Buzz at the Apiary
bees have been busy this summer gathering nectar
and pollen. Have you seen an increase in bee
activity in your yards this summer? The hives have
been growing, and the hope for a good honey crop
in October is good.
One of the parasites that have
affected bees terribly for the past 30 years has
been the Varroa Mite. John Crist, Apiary Director,
believed that the mites were a big problem last
year for the hives to have become so weakened.
Besides attaching themselves to the bees and
weakening them, the mites also introduce unhealthy
viruses into the hive. However, there is growing
evidence that the bees are beginning to adapt to
the presence of mites in their hives. Several
places around the country are reporting bees
attacking the mites in various ways. At Purdue
University queens are producing workers that bite
the legs off mites. The bees from Purdue are
called "ankle biters". Florida is
reporting queens producing workers that are called
Recently, John became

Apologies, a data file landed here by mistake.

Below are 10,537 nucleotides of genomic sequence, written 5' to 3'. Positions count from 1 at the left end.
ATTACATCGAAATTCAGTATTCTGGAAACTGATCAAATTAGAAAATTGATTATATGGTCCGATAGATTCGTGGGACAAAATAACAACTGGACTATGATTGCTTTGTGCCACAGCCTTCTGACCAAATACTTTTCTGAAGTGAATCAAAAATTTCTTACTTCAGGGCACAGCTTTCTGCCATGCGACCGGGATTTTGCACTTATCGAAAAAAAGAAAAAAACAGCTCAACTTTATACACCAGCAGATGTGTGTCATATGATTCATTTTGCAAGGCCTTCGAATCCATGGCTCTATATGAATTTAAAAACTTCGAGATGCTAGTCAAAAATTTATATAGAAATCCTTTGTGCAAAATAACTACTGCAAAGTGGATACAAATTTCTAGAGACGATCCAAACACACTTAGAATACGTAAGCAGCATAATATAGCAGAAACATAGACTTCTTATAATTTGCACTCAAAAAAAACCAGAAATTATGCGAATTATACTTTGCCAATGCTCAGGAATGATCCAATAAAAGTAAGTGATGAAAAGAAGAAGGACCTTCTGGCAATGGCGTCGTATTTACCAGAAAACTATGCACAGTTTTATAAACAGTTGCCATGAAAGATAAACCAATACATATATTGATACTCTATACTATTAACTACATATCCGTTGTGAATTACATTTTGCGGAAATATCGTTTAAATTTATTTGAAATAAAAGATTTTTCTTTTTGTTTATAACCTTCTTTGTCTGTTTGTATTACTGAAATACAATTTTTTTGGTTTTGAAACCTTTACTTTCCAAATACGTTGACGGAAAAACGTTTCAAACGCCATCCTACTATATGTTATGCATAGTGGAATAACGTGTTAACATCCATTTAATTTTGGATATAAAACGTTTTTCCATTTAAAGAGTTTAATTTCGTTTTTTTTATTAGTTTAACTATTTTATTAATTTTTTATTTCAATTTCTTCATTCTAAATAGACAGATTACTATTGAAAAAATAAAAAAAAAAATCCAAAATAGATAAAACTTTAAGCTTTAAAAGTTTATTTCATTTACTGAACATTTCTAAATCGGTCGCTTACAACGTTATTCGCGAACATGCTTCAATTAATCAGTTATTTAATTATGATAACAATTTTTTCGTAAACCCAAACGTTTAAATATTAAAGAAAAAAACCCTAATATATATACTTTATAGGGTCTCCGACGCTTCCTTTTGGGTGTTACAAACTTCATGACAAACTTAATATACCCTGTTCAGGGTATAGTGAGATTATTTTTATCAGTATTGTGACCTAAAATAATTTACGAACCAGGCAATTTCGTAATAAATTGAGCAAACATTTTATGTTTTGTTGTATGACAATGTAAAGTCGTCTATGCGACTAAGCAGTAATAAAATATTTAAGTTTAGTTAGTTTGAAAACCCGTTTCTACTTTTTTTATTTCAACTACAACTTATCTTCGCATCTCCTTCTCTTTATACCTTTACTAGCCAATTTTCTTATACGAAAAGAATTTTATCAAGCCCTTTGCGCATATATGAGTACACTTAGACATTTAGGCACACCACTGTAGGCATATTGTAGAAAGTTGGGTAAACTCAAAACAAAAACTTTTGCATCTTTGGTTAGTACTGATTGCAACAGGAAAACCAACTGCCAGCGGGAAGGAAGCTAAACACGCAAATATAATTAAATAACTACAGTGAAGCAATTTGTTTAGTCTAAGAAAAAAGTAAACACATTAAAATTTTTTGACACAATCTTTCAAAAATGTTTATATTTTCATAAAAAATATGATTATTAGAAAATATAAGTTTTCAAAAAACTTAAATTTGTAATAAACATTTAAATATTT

part of the Heartland Queen Improvement Project,
an effort to get queens into Western Pennsylvania
that had the genetic traits for managing mites.
John recently placed a hive with a Purdue Queen in
the apiary. Five weeks later he discovered two
mites were missing legs. This was a very exciting
Since adult mites are about the size of
a pencil dot, what enabled John to see the missing
legs on the mites was the recent purchase by the
Conservancy of a digital microscope. With this
tool we will be able to confirm how well our bees
are managing the mite problem. It is now assumed
that mites are in every hive at some level, but
mites only become a problem when the hive isn't
strong enough to manage the mites. At the present
time all the hives appear to be strong enough to
keep the mites to a manageable level. Hopefully,
with bees having the genetics to manage the mite
levels on their own in the hives, the need for
chemicals should decrease. The Board is very
hopeful that with these two additions to the
apiary, the apiary will continue to produce
the generosity of a few donors through the
Pittsburgh Foundation, we will be able to purchase